Lebanon’s Hariri family, whose business interest spans construction and telecommunications, is in talks to sell a stake in its Dubai-based telecoms unit as it seeks to avoid default on a $4.75bn loan.

The Hariris have engaged potential buyers to sell Oger Telecom after a company they own in Turkey failed to pay an installment of $290m due in September and was given an extension until the end of October to resolve the matter, news agency Bloomberg said citing unnamed people. The loan is linked to the family’s purchase in 2005 of a majority stake in Turk Telekomunikasyon AS, Turkey’s biggest phone company.

The family has requested an additional extension to the end of November to make a payment as they seek to raise funds via a stake sale. Three bidders from are in talks to buy part of Oger Telecom stake, which the Hariris own along with Saudi Telecom Company, according to the news report.

The troubled loan was the biggest syndication in Turkish history when it was issued in 2013, with 29 participants that included all of the country’s largest lenders, as well as international banks. Turkey’s Akbank has about $1.5bn exposure to the loan, while Turkiye Garanti Bankasi lent about $1bn.both were among the six book-runners and mandated lead arrangers on the loan.

Hariri family also owns, Saudi Oger, which is speaking with potential buyers to sell its stake in Jordan’s Arab Bank, a deal that can raise about $1bn for the contracting giant struggling with the financial difficulties.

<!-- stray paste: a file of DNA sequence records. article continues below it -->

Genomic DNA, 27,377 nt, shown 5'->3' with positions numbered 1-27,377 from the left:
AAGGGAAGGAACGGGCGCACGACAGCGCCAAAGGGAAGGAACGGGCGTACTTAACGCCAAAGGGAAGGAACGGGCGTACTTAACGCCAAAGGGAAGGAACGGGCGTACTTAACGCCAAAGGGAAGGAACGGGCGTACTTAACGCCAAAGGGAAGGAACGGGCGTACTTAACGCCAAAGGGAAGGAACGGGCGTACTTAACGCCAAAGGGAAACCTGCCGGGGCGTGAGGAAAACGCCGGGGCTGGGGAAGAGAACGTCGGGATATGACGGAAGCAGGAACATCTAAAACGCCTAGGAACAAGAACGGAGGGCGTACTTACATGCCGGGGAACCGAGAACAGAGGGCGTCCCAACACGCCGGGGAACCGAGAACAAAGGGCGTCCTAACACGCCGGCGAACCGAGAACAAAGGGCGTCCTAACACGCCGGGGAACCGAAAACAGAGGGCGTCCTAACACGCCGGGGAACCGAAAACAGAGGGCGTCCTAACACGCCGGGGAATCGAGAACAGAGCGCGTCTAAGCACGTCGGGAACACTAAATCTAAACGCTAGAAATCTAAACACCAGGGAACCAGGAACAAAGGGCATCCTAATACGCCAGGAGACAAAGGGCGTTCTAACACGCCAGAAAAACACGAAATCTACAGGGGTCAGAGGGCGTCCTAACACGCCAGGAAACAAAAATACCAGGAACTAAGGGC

A small number of prospective buyers from Saudi Arabia and the wider Middle East have started negotiations for its 20.93 per cent stake in the bank.

Among the interested parties are Saudi Arabia’s Al-Hokair family which also runs a fashion retail business and has the Middle Eastern franchisee for brands including Zara and Banana Republic. Another possible buyer has contacted banks about raising between $700m to $1bn to finance a bid.

Saudi Oger owes about SR15bn ($4bn) to banks, plus billions more to contractors, suppliers and employees. The company along with Saudi Binladin Group (SBG) were at the forefront of Saudi Arabia’s drive to build the country’s infrastructure. The contractors, which mainly relied on multi-billion-dollar state contracting, ran into financial difficulties when Riyadh capped award of new projects and stopped payments for the work already finished as it grappled with the dwindling oil revenues and widening budget deficit on the back of the lower crude prices.

Both contractors had to lay off thousands of employees, many of which were stranded at the labour camps in the kingdom for months without money for food or access to medical help, which attracted criticism from several foreign government.